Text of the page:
12-3 DESCRIPTION OF 1956 BUICK SHEET METAL
1956 Buick Front End Sheet Metal Assembly
The 1956 Buick front end sheet metal assembly consists of both fender skirts and tie bar, hood latch mounting panel, radiator grill, radiator pan, radiator core and mounting strap, fan shroud, horns and brackets, and lower gravel deflector.
All parts are joined together in an assembly that may be removed and installed as one unit, or the separate parts may be replaced without difficulty. The front end of the sheet metal assembly is supported and stabilized by attachment of the fender skirts to the frame side rails by means of bolts provided with rubber shims similar to body mountings. See figure 12-5. The rear ends of front fenders are attached directly to the body cowl.
1956 Buick Hood, Hinges, and Latch Mechanism
The 1956 Buick hood panel is of one-piece construction which is strengthened and held to shape by front and rear transverse reinforcements of stamped sheet steel. The front end is also strengthened by a brace attached to the panel under the hood ornament to the center of the front reinforcement.
The 1956 Buick rear end of the hood is attached to the body cowl on each side by hinge assemblies which permit the front end of hood to be raised, alligator type. A heavy coil spring connected between each hinge assembly assists in raising the hood, and holds it in the open position. The springs exert a downward pull when hood is in closed position.
The 1956 Buick front end of hood is locked down by a dovetail bolt on hood which engages a lock lever in the latch mounted on a panel of the front end sheet metal assembly. Proper tension on the latching parts is maintained by a spring and retainer which surrounds the dovetail bolt (fig. 12-4).
The hood is unlocked by lifting a release lever located beneath radiator grille frame. A safety hook mounted on the hood must then be pulled forward before the hood can be raised.
12-4 1956 BUICK FENDER, BUMPER AND HOOD ALIGNMENT INSPECTION
The 1956 Buick hood, front fenders and bumper must be aligned with each other on every car to take care of slight variations in form and dimensions of the individual parts. Sheet meta1 parts stamped in a given set of dies will vary somewhat in form and dimensions due to variations in the hardness of different batches of sheet metal, which cause the stampings to spring in varying amounts when released from the dies.
The 1956 Buick hood and front fenders are properly aligned during the installation at the factory; however, some readjustment may be required after a car has been shipped or has been in service for some time. This is because sheet metal parts may take a different “set” as a result of vibration and shock incident to shipping or operation during the break-in period. In judging the need for readjustment it must be understood that exactly uniform fit and spacing cannot be obtained on all cars of a given model.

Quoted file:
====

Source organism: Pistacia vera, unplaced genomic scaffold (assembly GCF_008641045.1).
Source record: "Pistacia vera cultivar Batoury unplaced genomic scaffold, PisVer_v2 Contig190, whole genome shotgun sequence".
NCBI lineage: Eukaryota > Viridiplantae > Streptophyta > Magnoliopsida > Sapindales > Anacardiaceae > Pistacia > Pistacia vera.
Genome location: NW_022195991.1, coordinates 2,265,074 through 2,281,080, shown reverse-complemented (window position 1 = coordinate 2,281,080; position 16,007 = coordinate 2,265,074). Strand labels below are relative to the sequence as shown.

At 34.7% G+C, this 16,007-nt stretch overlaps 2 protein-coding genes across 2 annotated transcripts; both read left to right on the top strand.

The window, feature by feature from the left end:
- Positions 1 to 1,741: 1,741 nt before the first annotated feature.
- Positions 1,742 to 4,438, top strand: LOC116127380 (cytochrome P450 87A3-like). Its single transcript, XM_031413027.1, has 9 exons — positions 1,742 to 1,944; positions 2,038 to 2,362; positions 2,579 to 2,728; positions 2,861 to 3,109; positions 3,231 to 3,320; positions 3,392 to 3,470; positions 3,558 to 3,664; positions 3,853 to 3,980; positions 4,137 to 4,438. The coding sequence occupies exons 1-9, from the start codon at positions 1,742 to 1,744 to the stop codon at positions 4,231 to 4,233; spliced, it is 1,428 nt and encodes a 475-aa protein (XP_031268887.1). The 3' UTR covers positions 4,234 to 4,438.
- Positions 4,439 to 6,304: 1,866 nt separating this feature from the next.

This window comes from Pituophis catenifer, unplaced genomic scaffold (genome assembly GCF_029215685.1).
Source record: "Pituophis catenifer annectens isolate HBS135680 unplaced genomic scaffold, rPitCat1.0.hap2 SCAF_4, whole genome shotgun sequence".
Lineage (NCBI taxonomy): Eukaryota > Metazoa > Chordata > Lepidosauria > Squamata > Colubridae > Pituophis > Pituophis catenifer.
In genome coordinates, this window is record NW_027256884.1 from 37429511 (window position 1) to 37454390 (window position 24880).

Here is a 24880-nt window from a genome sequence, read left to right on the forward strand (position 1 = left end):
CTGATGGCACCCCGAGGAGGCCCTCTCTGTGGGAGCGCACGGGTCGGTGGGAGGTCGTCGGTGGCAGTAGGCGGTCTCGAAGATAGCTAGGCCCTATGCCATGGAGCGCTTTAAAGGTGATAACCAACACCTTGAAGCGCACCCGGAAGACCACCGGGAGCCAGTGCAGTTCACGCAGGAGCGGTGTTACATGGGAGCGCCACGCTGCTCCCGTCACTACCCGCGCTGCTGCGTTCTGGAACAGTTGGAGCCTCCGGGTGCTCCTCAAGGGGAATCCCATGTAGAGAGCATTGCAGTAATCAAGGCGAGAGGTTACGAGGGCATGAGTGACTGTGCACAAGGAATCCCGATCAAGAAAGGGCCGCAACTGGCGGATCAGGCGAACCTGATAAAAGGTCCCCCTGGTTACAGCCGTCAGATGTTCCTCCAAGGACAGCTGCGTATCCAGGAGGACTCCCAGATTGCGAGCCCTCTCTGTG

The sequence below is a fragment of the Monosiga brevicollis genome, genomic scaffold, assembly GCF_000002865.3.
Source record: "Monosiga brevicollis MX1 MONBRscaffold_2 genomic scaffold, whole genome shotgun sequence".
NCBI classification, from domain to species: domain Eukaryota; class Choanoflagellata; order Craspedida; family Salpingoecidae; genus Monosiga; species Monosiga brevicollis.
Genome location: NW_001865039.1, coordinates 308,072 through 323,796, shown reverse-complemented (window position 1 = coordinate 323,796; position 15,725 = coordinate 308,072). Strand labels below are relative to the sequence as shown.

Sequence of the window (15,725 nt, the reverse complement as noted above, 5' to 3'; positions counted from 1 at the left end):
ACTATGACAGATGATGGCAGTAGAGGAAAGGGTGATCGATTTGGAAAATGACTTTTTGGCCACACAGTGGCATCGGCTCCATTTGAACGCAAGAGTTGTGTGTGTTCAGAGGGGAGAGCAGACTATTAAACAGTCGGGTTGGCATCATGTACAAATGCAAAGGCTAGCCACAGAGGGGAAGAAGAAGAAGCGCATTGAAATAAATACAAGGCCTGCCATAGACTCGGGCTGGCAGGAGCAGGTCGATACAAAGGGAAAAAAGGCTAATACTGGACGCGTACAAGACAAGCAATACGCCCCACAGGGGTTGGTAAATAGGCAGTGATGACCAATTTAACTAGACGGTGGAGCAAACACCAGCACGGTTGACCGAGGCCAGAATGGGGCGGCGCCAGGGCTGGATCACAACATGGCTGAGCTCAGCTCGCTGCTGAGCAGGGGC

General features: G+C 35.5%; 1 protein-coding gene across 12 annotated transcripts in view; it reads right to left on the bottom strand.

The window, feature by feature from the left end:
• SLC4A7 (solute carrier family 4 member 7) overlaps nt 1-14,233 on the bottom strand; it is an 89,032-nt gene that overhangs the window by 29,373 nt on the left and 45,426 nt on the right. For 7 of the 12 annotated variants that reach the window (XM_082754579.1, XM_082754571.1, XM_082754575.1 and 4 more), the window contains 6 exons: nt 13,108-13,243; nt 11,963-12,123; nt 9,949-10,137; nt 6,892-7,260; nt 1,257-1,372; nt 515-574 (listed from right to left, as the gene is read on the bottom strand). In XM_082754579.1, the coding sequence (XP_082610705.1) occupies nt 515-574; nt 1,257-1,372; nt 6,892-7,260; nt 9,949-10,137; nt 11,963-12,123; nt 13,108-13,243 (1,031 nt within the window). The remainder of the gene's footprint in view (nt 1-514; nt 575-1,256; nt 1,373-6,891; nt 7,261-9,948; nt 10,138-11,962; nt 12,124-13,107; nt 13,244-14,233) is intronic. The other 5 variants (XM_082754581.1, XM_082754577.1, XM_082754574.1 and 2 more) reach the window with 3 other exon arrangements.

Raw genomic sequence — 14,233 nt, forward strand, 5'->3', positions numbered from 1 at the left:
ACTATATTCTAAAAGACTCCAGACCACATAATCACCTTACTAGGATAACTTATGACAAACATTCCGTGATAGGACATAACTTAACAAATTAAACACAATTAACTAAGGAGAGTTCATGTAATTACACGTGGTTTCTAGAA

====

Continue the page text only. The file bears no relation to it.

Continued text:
IMPORTANT: After any work on front end sheet metal assembly which changes fender position, be sure to check aiming of headlamps as described in paragraph 10-49.
Hood Noises or Panel Flutter
Squeaks or grunting noises in the hood when driving over rough roads do not necessarily indicate misalignment of hood and fenders. These noises may be caused by metal contact at some point where clearance should exist or by worn or dry hood bumpers.
If the hood squeaks, check with 1/16” thick feeler all around the hood for clearance at radiator grille frame, fenders and cowl. If an edge of metal is making contact at any point where clearance should exist a bright metal spot will usually be found. Such spots may be depressed by spring hammering to provide clearance.
A grunting noise in the hood is usually caused by dry rubber bumpers or cowl ledge lacing. Lubricate all rubber bumpers on fender rails and cowl with Lubriplate (Finch Refining Co., No. 110). To correct a persistent case of squeaking or grunting where hood top panel contacts ledge lacing, even when lubricated, cement a 1/16″ thick strip of felt to panel where the lacing makes contact.
To prevent hood panel flutter, the rear end of hood panel must have firm contact with the rubber lacing attached to cowl ledge. The hood may be raised or lowered by adjustment at hinges. If cowl ledge lacing is loose, recement it in place and make sure that all fasteners are properly installed.
Before deciding upon any adjustment to correct hood or fender misalignment it is advisable to check tightness of all attaching screws and bolts, since a true picture of correction requirements cannot be obtained when the sheet metal is loose and free to shift.
After all parts are properly tightened inspect fender and hood alignment (subpar. c) and hood alignment (subpar. d). Make all inspections before performing any adjustments because an adjustment at one point will usually alter alignment at other points. The preliminary inspection should determine the adjustments that will produce the best overall alignment of hood and fenders at all points.